The intention of this book is to give the reader an introduction to the area of modern radar techniques based on active array antennas, either for use in development and research or as a decision and planning aid for the authorities within the government or industry. In particular, many new possibilities are discussed which should find consideration for future radar systems. I have assumed the general basics of radar technology to be familiar to the reader; introductory literature is widely available.
I have tried to present the techniques, procedures and concepts, which can mostly be derived from signal-theoretical views and which are described with approaches and equations, from an engineering point of view, with a minimum of mathematical treatment. As far as is possible, a descriptive and functional explanation is given for each procedure.
Despite its long history, radar technology will continue to receive attention for many years to come. The importance of radar results from its ability to provide reconnaissance, especially target detection, location and imaging, in all weather conditions and from short to long ranges. This ability results from the relatively small propagation attenuation of the electromagnetic waves with wavelengths in the centimetre to metre range. These wavelengths also permit sufficient location accuracies and resolutions with reasonable antenna dimensions. Radar works actively, illuminating the scene to be observed with its own transmitter. From this results its ability to measure target range and its independence from daylight in contrast to visual optics.
One can thus expect future lively interest and importance for radar technology. This statement is among other aspects confirmed by a well-established regular series of international radar conferences organised by respected and famous professional institutions such as IET (UK), IEEE (USA), DGON/ITG (GE) and SEE (F).
The idea of writing this book was first developed by contributions and the scientific coordination of the training course ‘future radar systems’ of the ‘Carl Cranz’ society in Germany. Here in this book the material is presented in much more detail than possible in a short course. Beyond this, the book is essentially based on experiences, implementations and new concepts which my colleagues and I have developed and collected in the course of more than 30 years of scientific work in the radar field at the ‘Forschungsinstitut für Funk und Mathematik’ (FFM, which translates into ‘Research Institute for Radio Sensors and Mathematics’) of the ‘Forschungs-Gesellschaft für Angewandte Naturwissenschaften’ (FGAN, which translates into ‘Research Association for Applied Natural Sciences’).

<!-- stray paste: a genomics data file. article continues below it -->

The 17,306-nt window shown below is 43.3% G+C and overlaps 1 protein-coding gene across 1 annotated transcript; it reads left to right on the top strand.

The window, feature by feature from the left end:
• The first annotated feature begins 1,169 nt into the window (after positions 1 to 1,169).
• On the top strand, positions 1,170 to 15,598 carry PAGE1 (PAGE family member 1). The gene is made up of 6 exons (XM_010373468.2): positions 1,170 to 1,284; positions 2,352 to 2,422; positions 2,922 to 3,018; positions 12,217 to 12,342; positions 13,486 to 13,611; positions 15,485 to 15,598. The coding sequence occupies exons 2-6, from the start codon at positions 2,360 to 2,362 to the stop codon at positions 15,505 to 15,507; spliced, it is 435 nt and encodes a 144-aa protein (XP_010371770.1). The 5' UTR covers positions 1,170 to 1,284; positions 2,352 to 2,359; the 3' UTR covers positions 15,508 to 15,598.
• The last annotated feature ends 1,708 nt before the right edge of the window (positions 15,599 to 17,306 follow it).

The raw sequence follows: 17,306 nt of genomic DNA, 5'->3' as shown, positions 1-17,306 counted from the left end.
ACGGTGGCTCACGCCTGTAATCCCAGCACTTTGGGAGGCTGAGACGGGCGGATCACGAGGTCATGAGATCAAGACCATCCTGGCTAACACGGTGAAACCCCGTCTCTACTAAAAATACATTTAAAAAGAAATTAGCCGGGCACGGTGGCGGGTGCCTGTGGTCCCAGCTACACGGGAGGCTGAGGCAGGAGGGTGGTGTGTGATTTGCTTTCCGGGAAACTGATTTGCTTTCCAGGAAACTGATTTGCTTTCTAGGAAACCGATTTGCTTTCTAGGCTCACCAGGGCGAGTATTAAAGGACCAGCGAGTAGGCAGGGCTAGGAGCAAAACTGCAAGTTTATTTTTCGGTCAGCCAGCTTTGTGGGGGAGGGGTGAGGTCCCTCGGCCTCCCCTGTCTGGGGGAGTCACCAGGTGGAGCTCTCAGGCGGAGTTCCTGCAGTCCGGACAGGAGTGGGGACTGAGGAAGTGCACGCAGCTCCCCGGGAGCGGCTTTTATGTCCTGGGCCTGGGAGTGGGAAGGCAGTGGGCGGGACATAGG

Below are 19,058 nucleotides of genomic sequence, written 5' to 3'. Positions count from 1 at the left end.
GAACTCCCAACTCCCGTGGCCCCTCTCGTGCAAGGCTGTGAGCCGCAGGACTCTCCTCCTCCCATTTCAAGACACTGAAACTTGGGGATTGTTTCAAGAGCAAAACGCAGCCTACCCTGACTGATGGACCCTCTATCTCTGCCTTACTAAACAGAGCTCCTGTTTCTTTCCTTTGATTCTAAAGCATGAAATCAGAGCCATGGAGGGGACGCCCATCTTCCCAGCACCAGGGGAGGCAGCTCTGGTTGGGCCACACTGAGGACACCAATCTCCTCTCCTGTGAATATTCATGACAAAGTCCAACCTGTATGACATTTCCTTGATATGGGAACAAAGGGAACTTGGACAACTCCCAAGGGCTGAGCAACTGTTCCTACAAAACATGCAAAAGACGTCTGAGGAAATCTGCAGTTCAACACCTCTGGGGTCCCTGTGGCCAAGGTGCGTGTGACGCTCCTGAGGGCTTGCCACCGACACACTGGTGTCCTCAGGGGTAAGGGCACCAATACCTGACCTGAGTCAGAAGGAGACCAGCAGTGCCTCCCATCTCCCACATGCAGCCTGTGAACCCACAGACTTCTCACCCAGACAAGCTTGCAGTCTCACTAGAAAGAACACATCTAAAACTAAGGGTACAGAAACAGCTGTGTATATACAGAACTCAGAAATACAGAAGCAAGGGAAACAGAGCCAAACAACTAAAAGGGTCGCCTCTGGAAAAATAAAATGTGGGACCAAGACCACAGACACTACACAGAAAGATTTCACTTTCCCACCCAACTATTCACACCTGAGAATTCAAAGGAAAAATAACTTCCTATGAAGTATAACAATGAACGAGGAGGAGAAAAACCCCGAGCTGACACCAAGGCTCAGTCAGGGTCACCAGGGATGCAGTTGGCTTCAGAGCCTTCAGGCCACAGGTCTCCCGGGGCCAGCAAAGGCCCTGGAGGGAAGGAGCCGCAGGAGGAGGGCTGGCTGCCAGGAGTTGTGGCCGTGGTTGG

In the introduction a general representation of the substantial future requirements for radar systems is given. Afterwards, the future importance of multifunction systems on the basis of electronically steered array antennas is discussed. In the Chapters 2, 3 and 4 there follows a short introduction into representation of signals, into the statistical signal theory and into the substantial characteristics, architectures and relationships of array antennas. These array antennas may be of linear, planar, cylindrical or a volume type. These chapters shall be used as a basis for the following chapters. In Chapter 5 the receiving beam forming is discussed. Chapter 6 deals with the time-discrete signal sampling and derivation of the orthogonal signal components. Chapter 7 is dedicated to pulse compression with the use of polyphase codes, with special compression procedures for sidelobe reduction and an improvement of the range resolution. In Chapter 8 we treat problems and possibilities for target detection from signal series, i.e. the incoherent and coherent integration, Doppler filtering, adaptive clutter suppression and the coherent processing of very long pulse series with a special test function. Chapter 9 presents sequential detection for radar application and its advantages, together with a solution for the problem of simultaneously testing multiple range bins.
Chapters 10–15 are dedicated to concepts, procedures and applications of array signal processing. In Chapters 10, 11 and 12 adaptive jammer suppression, correction of monopulse under jamming conditions and angular super-resolution are discussed. In Chapters 13 and 14 the additional possibilities and special problems of radar on flying platforms are presented, especially with respect to the detection of slowly moving targets, that is space-time adaptive processing (STAP) procedures and synthetic aperture radar (SAR) with moving target indication (MTI) and target imaging. In Chapter 15 the principles of inverse synthetic aperture radar (ISAR) are introduced as a way of generating radar images for detected moving targets. In Chapter 16 fluctuation and spectral target characteristics, especially by jet engine modulation, are described. Both of these last chapters demonstrate the contributions to the target classification which can be achieved with a multifunction radar.
In Chapter 17 a survey of the experimental phased-array radar system ELRA which has been developed at FFM is given. In Chapter 18 follows the description of a special system concept with omni-directional or floodlight transmission and a multi-beam receiving system for a radar operation with protection against antiradar missiles (ARMs). An additional application of this concept is the detection and classification of hovering helicopters. The corresponding experimental system OLPI following these concept ideas is described. Finally, in Chapter 19 some remarks are made on system parameter relations and their choice for a multifunction radar system which is based on a phased-array antenna.